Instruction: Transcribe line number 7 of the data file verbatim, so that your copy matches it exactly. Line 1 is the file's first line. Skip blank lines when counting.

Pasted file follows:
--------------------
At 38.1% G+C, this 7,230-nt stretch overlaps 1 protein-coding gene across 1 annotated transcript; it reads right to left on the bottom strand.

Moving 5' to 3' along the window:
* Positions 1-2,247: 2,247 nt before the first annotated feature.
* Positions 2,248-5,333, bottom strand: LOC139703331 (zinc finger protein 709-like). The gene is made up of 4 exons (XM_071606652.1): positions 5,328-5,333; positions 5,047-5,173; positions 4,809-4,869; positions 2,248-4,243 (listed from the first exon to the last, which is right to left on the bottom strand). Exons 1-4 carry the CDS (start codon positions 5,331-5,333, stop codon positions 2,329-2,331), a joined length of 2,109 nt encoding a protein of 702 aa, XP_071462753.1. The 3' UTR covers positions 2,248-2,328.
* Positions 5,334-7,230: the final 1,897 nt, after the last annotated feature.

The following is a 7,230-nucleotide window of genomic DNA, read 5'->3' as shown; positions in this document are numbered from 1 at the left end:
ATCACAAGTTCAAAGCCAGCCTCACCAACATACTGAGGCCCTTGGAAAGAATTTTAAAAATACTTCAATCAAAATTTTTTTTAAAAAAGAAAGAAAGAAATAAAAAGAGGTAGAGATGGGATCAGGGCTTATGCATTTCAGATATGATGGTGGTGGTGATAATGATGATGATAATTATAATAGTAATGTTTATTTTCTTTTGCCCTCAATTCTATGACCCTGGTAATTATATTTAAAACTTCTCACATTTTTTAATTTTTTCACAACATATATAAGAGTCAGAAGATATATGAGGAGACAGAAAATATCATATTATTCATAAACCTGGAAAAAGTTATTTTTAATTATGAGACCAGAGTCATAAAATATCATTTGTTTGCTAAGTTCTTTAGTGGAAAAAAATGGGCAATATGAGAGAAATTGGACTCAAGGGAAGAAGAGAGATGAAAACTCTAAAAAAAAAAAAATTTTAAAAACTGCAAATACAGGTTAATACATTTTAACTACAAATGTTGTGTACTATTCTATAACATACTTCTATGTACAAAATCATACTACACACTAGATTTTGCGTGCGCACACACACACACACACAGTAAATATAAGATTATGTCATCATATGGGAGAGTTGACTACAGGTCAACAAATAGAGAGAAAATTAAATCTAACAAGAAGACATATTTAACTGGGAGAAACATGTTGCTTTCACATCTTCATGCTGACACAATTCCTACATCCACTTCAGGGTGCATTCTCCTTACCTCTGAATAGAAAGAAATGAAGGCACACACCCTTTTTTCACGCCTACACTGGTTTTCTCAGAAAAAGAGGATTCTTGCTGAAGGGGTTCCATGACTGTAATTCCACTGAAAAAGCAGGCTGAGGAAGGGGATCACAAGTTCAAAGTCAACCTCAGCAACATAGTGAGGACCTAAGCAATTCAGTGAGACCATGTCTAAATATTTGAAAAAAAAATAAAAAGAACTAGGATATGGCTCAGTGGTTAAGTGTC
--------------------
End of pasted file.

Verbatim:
ATCACAAGTTCAAAGCCAGCCTCACCAACATACTGAGGCCCTTGGAAAGAATTTTAAAAATACTTCAATCAAAATTTTTTTTAAAAAAGAAAGAAAGAAATAAAAAGAGGTAGAGATGGGATCAGGGCTTATGCATTTCAGATATGATGGTGGTGGTGATAATGATGATGATAATTATAATAGTAATGTTTATTTTCTTTTGCCCTCAATTCTATGACCCTGGTAATTATATTTAAAACTTCTCACATTTTTTAATTTTTTCACAACATATATAAGAGTCAGAAGATATATGAGGAGACAGAAAATATCATATTATTCATAAACCTGGAAAAAGTTATTTTTAATTATGAGACCAGAGTCATAAAATATCATTTGTTTGCTAAGTTCTTTAGTGGAAAAAAATGGGCAATATGAGAGAAATTGGACTCAAGGGAAGAAGAGAGATGAAAACTCTAAAAAAAAAAAAATTTTAAAAACTGCAAATACAGGTTAATACATTTTAACTACAAATGTTGTGTACTATTCTATAACATACTTCTATGTACAAAATCATACTACACACTAGATTTTGCGTGCGCACACACACACACACACAGTAAATATAAGATTATGTCATCATATGGGAGAGTTGACTACAGGTCAACAAATAGAGAGAAAATTAAATCTAACAAGAAGACATATTTAACTGGGAGAAACATGTTGCTTTCACATCTTCATGCTGACACAATTCCTACATCCACTTCAGGGTGCATTCTCCTTACCTCTGAATAGAAAGAAATGAAGGCACACACCCTTTTTTCACGCCTACACTGGTTTTCTCAGAAAAAGAGGATTCTTGCTGAAGGGGTTCCATGACTGTAATTCCACTGAAAAAGCAGGCTGAGGAAGGGGATCACAAGTTCAAAGTCAACCTCAGCAACATAGTGAGGACCTAAGCAATTCAGTGAGACCATGTCTAAATATTTGAAAAAAAAATAAAAAGAACTAGGATATGGCTCAGTGGTTAAGTGTC